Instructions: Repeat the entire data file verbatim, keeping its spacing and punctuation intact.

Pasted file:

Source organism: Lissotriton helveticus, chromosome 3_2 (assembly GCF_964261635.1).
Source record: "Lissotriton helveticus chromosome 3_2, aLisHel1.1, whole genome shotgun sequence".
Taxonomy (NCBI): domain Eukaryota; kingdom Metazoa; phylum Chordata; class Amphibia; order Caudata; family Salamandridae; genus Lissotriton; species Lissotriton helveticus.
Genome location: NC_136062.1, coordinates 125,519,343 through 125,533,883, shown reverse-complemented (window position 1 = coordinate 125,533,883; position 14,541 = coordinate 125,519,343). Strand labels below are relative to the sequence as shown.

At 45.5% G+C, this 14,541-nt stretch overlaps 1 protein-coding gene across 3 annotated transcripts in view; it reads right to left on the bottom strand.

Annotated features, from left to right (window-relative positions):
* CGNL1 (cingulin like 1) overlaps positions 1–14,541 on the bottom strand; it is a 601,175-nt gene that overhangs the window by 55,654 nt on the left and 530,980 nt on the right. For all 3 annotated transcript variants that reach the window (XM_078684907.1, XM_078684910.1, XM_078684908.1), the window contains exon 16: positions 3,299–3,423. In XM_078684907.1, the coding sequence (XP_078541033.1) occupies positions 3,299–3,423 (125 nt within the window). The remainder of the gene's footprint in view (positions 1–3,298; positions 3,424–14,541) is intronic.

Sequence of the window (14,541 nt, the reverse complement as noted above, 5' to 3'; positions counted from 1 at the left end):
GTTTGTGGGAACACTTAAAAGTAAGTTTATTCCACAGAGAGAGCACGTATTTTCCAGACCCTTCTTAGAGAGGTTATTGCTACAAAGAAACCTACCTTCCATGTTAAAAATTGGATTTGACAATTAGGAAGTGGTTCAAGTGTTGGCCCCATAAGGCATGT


Source organism: Lissotriton helveticus, chromosome 3_2 (assembly GCF_964261635.1).
Source record: "Lissotriton helveticus chromosome 3_2, aLisHel1.1, whole genome shotgun sequence".
Taxonomy (NCBI): domain Eukaryota; kingdom Metazoa; phylum Chordata; class Amphibia; order Caudata; family Salamandridae; genus Lissotriton; species Lissotriton helveticus.
Genome location: NC_136062.1, coordinates 125,519,343 through 125,533,883, shown reverse-complemented (window position 1 = coordinate 125,533,883; position 14,541 = coordinate 125,519,343). Strand labels below are relative to the sequence as shown.

At 45.5% G+C, this 14,541-nt stretch overlaps 1 protein-coding gene across 3 annotated transcripts in view; it reads right to left on the bottom strand.

Annotated features, from left to right (window-relative positions):
* CGNL1 (cingulin like 1) overlaps positions 1–14,541 on the bottom strand; it is a 601,175-nt gene that overhangs the window by 55,654 nt on the left and 530,980 nt on the right. For all 3 annotated transcript variants that reach the window (XM_078684907.1, XM_078684910.1, XM_078684908.1), the window contains exon 16: positions 3,299–3,423. In XM_078684907.1, the coding sequence (XP_078541033.1) occupies positions 3,299–3,423 (125 nt within the window). The remainder of the gene's footprint in view (positions 1–3,298; positions 3,424–14,541) is intronic.

Sequence of the window (14,541 nt, the reverse complement as noted above, 5' to 3'; positions counted from 1 at the left end):
GTTTGTGGGAACACTTAAAAGTAAGTTTATTCCACAGAGAGAGCACGTATTTTCCAGACCCTTCTTAGAGAGGTTATTGCTACAAAGAAACCTACCTTCCATGTTAAAAATTGGATTTGACAATTAGGAAGTGGTTCAAGTGTTGGCCCCATAAGGCATGT